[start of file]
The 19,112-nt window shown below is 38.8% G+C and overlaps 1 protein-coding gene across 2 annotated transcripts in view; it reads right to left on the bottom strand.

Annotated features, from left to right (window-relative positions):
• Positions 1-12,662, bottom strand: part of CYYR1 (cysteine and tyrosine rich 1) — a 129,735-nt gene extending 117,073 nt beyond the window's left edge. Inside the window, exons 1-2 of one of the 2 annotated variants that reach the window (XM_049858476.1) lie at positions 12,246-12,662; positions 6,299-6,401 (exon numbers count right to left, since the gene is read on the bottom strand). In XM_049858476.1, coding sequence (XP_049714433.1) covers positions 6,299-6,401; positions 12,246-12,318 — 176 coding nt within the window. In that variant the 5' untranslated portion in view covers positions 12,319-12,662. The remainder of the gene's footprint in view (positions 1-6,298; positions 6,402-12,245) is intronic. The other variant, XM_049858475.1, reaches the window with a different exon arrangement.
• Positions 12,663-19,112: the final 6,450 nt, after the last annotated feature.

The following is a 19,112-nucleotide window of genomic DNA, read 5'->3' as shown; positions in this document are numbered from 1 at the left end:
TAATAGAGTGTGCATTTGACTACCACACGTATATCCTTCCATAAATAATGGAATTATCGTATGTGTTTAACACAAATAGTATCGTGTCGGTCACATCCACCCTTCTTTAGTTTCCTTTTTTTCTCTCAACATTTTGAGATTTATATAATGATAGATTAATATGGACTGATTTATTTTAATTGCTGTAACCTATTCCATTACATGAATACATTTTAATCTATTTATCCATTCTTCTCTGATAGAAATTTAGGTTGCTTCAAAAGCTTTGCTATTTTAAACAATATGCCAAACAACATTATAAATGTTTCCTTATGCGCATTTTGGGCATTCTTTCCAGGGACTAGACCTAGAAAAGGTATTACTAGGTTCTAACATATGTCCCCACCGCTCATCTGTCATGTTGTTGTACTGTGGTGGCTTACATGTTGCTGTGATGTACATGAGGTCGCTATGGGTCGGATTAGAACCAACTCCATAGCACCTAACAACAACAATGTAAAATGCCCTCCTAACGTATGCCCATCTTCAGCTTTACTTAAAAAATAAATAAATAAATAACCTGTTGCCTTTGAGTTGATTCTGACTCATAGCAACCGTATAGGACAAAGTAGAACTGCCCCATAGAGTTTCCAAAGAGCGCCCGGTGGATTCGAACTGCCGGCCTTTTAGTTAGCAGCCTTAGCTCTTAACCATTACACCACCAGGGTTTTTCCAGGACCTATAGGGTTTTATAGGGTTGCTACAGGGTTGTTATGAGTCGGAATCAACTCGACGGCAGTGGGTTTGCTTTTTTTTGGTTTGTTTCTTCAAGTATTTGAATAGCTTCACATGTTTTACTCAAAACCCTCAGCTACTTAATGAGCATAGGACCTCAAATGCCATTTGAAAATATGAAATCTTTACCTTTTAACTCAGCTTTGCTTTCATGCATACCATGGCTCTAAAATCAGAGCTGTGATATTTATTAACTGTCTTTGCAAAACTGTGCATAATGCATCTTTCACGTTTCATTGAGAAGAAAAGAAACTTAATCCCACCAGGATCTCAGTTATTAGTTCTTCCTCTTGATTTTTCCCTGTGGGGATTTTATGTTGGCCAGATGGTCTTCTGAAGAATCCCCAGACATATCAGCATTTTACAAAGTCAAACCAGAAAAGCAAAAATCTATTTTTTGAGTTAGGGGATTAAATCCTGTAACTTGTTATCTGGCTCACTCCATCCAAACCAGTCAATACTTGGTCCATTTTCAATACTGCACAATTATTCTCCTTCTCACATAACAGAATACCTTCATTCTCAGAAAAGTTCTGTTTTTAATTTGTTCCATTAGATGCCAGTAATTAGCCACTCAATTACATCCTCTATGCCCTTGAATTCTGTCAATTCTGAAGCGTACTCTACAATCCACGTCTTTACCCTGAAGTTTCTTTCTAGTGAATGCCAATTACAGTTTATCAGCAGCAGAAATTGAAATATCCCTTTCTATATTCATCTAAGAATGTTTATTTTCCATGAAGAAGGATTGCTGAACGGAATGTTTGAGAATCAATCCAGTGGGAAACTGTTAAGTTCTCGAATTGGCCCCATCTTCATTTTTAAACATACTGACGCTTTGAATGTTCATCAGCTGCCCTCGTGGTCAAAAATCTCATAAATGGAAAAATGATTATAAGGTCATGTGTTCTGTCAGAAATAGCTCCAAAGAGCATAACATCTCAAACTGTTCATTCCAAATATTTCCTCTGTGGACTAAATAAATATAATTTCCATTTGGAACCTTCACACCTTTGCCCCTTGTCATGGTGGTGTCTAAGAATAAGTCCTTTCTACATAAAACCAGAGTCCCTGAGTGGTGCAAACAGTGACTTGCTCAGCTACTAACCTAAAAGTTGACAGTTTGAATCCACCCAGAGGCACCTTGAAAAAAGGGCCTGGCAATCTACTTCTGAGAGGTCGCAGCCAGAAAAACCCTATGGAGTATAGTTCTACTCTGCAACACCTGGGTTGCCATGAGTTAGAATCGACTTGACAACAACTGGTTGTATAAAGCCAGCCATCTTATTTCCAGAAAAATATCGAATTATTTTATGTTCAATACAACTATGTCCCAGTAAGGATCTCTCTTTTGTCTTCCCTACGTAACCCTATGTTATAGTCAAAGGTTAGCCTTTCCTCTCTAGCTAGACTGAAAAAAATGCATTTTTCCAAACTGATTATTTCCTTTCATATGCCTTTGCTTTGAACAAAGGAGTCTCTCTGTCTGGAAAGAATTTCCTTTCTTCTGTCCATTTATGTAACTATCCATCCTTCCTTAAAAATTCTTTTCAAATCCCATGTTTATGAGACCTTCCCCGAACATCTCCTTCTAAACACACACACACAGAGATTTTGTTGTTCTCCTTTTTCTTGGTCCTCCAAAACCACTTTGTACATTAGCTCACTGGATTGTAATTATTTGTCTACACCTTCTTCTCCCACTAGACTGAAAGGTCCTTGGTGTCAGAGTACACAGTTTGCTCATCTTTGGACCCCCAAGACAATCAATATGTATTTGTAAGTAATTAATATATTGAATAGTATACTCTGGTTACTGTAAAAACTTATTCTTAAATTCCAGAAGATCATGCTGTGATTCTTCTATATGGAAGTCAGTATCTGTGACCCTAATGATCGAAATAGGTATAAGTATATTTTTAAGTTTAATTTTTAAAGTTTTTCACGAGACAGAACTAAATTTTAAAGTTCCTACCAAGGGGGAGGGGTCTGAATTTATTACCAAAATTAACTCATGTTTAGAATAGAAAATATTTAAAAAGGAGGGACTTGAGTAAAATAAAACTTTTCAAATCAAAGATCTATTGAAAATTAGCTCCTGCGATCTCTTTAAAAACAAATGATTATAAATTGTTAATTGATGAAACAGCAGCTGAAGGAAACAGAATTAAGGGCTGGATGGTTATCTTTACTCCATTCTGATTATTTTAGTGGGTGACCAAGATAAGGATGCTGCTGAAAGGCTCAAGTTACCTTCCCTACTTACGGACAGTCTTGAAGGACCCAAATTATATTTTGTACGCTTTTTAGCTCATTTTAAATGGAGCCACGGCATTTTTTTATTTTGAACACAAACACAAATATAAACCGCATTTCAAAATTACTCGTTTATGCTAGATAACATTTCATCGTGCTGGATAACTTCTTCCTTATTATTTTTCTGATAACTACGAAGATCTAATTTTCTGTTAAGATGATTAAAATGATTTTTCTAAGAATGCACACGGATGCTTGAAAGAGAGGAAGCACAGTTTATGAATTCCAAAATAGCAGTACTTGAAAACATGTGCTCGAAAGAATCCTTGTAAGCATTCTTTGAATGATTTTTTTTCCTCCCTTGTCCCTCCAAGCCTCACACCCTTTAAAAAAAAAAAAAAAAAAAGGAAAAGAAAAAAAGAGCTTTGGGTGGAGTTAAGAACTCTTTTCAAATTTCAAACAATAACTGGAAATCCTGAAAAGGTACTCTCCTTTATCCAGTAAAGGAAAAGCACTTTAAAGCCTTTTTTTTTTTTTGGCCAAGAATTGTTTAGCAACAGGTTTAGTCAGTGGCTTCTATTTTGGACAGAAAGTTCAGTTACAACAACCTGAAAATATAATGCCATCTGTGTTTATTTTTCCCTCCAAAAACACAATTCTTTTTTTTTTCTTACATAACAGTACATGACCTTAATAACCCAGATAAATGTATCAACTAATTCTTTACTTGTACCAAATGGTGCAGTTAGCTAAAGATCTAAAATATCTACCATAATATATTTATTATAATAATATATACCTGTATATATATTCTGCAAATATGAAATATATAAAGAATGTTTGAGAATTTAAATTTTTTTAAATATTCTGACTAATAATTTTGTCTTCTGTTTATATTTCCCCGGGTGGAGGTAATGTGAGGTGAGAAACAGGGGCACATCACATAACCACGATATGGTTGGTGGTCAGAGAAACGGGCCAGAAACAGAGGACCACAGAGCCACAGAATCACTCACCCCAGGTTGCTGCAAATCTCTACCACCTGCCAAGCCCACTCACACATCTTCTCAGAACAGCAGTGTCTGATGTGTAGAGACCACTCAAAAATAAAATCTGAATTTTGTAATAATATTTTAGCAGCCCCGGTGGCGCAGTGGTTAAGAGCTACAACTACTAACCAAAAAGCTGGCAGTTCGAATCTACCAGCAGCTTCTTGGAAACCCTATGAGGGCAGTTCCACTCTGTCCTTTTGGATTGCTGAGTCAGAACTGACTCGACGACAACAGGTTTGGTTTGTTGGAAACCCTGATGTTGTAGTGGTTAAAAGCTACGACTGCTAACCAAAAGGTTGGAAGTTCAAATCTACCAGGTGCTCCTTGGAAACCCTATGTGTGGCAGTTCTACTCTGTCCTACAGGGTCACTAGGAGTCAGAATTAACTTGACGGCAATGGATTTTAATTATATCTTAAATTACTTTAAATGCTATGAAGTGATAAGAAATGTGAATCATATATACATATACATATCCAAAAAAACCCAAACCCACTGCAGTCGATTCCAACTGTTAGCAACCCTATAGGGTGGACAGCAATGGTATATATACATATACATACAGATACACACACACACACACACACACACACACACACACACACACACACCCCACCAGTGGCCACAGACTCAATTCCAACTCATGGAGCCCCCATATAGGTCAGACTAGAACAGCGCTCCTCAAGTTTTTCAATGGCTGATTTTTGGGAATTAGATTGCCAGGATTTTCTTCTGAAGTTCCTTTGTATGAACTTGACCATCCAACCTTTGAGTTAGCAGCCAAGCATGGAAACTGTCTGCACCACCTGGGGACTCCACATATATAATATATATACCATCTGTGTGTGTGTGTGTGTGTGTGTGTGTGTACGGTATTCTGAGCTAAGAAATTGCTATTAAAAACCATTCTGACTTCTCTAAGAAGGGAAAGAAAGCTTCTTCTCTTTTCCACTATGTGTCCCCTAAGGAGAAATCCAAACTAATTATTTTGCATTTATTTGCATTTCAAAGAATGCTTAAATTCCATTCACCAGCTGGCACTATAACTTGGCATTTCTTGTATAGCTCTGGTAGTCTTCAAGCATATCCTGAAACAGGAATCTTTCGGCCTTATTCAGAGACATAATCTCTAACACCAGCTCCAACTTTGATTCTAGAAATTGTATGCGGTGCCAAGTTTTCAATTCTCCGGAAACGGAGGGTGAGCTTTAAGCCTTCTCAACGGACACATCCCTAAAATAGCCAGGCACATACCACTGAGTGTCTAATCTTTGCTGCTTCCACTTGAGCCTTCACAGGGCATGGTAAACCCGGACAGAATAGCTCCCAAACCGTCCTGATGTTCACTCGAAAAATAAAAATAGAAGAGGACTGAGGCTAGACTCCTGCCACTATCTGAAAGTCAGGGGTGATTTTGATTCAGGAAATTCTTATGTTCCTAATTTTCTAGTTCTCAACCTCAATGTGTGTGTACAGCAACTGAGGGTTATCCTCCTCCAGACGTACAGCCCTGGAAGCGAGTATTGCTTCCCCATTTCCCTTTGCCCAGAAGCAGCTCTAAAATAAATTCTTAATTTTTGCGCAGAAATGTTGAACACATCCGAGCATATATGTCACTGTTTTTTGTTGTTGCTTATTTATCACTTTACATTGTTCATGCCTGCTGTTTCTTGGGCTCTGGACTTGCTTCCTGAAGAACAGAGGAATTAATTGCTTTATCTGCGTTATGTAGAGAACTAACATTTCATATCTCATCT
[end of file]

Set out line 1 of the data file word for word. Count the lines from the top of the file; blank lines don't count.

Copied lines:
The 19,112-nt window shown below is 38.8% G+C and overlaps 1 protein-coding gene across 2 annotated transcripts in view; it reads right to left on the bottom strand.